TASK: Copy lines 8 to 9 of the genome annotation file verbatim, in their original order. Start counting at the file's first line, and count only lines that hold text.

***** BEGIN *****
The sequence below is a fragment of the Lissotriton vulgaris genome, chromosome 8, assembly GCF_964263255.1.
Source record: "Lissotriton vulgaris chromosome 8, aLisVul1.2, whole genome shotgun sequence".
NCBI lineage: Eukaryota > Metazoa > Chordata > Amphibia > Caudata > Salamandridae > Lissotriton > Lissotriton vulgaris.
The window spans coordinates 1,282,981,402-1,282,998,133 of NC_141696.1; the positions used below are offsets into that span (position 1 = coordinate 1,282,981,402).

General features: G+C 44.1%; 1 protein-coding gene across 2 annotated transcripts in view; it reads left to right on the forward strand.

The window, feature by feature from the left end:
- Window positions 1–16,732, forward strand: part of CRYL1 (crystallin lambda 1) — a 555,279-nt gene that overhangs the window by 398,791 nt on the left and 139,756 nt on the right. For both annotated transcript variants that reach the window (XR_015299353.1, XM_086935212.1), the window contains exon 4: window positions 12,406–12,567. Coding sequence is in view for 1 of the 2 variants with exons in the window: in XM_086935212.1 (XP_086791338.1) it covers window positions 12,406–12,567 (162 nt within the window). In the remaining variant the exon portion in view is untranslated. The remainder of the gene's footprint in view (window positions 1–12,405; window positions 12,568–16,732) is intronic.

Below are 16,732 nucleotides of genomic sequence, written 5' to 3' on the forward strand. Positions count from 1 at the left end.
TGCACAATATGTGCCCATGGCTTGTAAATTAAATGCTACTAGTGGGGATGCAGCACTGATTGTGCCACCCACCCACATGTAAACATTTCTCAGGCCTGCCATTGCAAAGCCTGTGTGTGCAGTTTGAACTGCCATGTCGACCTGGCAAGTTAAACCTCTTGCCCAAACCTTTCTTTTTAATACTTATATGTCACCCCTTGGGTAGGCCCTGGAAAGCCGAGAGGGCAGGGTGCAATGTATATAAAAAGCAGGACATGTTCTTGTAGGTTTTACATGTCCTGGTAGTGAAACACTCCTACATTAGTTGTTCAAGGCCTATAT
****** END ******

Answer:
Below are 16,732 nucleotides of genomic sequence, written 5' to 3' on the forward strand. Positions count from 1 at the left end.
TGCACAATATGTGCCCATGGCTTGTAAATTAAATGCTACTAGTGGGGATGCAGCACTGATTGTGCCACCCACCCACATGTAAACATTTCTCAGGCCTGCCATTGCAAAGCCTGTGTGTGCAGTTTGAACTGCCATGTCGACCTGGCAAGTTAAACCTCTTGCCCAAACCTTTCTTTTTAATACTTATATGTCACCCCTTGGGTAGGCCCTGGAAAGCCGAGAGGGCAGGGTGCAATGTATATAAAAAGCAGGACATGTTCTTGTAGGTTTTACATGTCCTGGTAGTGAAACACTCCTACATTAGTTGTTCAAGGCCTATAT